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    ABSTRACT: AIDS is the main driver of young widowhood in southern Africa. The demographic characteristics of widows, their reported risk behaviours and the prevalence of HIV were examined by analysing a longitudinal population-based cohort of men and women aged 15-54 years in Manicaland, eastern Zimbabwe. The results from statistical analyses were used to construct a mathematical simulation model with the aim of estimating the contribution of widow behaviour to heterosexual HIV transmission. 413 (11.4%) sexually experienced women and 31 (1.2%) sexually experienced men were reported to be widowed at the time of follow-up. The prevalence of HIV was exceptionally high among both widows (61%) and widowers (male widows) (54%). Widows were more likely to have high rates of partner change and engage in a pattern of transactional sex than married women. Widowers took partners who were a median of 10 years younger than themselves. Mathematical model simulations of different scenarios of sexual behaviour of widows suggested that the sexual activity of widow(er)s may underlie 8-17% of new HIV infections over a 20-year period. This combined statistical analysis and model simulation suggest that widowhood plays an important role in the transmission of HIV in this rural Zimbabwean population. High-risk partnerships may be formed when widowed men and women reconnect to the sexual network.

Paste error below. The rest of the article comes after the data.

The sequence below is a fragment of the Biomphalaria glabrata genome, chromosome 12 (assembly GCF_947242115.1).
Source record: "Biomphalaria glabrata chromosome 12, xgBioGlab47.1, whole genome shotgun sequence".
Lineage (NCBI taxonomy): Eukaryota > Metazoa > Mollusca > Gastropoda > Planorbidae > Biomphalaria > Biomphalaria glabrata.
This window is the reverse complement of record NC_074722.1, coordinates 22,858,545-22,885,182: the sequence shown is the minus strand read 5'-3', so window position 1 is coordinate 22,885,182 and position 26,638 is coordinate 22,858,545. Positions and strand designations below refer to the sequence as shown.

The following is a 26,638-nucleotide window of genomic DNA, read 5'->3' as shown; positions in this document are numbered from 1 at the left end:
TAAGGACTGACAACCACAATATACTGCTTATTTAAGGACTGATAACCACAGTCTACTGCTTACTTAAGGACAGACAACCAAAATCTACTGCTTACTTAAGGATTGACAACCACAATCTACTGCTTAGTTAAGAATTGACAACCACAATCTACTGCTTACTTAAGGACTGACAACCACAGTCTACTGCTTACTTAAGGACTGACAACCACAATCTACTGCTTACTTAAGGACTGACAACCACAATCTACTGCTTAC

Sexually transmitted infections 05/2009; 85 Suppl 1(Suppl_1):i41-8. DOI:10.1136/sti.2008.033043 · 3.08 Impact Factor